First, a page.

Apr 19, 2016

Professor Paul Pierson presents the forgotten history of American prosperity: how public and private sectors worked together for economic growth and social progress. This mixed economy increased life spans, built infrastructure, and spurred innovation.

Apr 12, 2016

Vanessa Williamson dispels the misconception that Americans hate taxes. In fact, most Americans support taxes and are willing to increase them for services they care about. She outlines how, despite this, anti-tax policies became so popular.

Apr 5, 2016

In light of recent news about abortion and birth control, this episode revisits Professor Carole Joffe's interview. She discussed the politics of abortion, the economic importance of reproductive choice, and state-level restrictions to abortion access.

Mar 29, 2016

Professor Arthur MacEwan explains how market regulations - from patent laws to healthcare to early childhood education - can address the roots of economic inequality. To help us improve our podcast, please take our short survey at http://bit.ly/NJsurvey.

Mar 22, 2016

Professor Joshua Inwood describes how truth and reconciliation processes address legacies of racism, violence, and conflict and move toward community healing. To help us improve our podcast, please take our short survey at http://bit.ly/NJsurvey.

Mar 15, 2016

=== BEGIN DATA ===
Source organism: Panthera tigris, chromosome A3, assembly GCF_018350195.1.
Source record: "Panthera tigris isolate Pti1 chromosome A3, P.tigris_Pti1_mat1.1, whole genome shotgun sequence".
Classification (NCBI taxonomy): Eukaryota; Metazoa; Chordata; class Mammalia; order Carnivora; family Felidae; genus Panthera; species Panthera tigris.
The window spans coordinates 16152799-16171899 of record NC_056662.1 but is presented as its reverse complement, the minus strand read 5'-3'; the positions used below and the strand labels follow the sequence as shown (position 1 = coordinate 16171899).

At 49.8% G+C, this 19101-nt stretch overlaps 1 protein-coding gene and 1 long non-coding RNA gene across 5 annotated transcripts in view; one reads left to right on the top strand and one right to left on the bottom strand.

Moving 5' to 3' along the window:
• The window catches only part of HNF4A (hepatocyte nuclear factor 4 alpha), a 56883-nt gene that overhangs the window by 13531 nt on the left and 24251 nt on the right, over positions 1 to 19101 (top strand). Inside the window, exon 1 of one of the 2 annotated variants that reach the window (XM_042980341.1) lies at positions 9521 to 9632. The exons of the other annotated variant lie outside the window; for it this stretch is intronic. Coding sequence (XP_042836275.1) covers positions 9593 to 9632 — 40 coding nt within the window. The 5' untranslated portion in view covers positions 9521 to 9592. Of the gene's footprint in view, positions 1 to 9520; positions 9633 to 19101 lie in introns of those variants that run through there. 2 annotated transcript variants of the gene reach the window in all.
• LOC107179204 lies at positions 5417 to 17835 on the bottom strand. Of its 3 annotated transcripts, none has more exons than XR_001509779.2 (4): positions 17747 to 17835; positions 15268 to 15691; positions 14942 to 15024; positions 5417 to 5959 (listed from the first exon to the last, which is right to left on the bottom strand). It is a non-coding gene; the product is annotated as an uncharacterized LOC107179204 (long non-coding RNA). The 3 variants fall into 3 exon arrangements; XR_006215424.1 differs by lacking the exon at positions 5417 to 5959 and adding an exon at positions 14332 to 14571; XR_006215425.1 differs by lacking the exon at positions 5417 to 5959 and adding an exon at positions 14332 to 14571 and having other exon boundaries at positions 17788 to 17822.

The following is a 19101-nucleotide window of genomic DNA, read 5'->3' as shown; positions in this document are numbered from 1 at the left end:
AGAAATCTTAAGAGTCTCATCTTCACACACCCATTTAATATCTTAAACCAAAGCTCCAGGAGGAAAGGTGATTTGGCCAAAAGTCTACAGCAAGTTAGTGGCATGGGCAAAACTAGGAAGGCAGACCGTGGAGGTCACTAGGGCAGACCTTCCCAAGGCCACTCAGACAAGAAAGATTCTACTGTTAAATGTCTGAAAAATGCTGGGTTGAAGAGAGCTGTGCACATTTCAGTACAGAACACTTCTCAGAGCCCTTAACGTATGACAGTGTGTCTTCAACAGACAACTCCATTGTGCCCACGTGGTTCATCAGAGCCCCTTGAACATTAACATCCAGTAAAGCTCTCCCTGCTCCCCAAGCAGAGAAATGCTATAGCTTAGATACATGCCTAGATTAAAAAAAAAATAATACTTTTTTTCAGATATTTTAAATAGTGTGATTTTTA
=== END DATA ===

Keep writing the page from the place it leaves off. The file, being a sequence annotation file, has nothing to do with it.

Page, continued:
Professor Ciara Torres-Spelliscy stays post-interview to tell the story of a small tech and financial services company with a unique branding problem.

Mar 15, 2016

Professor Ciara Torres-Spelliscy outlines the power of public backlash, shareholder pressure, and consumer boycotts to check corporate spending on political causes. Torres-Spelliscy is an Associate Professor of Law at Stetson University College of Law.

Mar 8, 2016

Professor Dana Fisher shows that policymakers only hear scientific information about climate change that reaffirms their own positions. Fisher is a Professor of Sociology at the University of Maryland.

Mar 1, 2016

Professor Ellen Fitzpatrick tells the stories of three women who - long before Hillary Clinton - sought to win the U.S. presidency despite overwhelming challenges. Fitzpatrick is a Professor of History at the University of New Hampshire.

Feb 23, 2016

Professor Robert Pollin gives three reasons why a $15 minimum wage is feasible for the fast food industry and shows how it is better for workers and the economy overall. Pollin is a Professor of Economics at the University of Massachusetts, Amherst.

Feb 16, 2016

Professor Rick Hasen explores why a few wealthy Americans have most of the influence in U.S. politics - and how changing the Supreme Court is the best way to fix that. Hasen is a Professor of Law and Political Science at University of California, Irvine.

Feb 9, 2016

Professor David Schultz explains that only a tiny sliver of the American population - the voters in just 10 swing states - will truly matter in the November presidential election. Schultz is a Professor of Political Science at Hamline University.

Feb 2, 2016

Jackelyn Hwang discusses gentrification in America - how race and class impact who moves where and when. How can decision-makers encourage investment that protects long-time residents? Hwang is a Postdoctoral Research Fellow at Princeton University.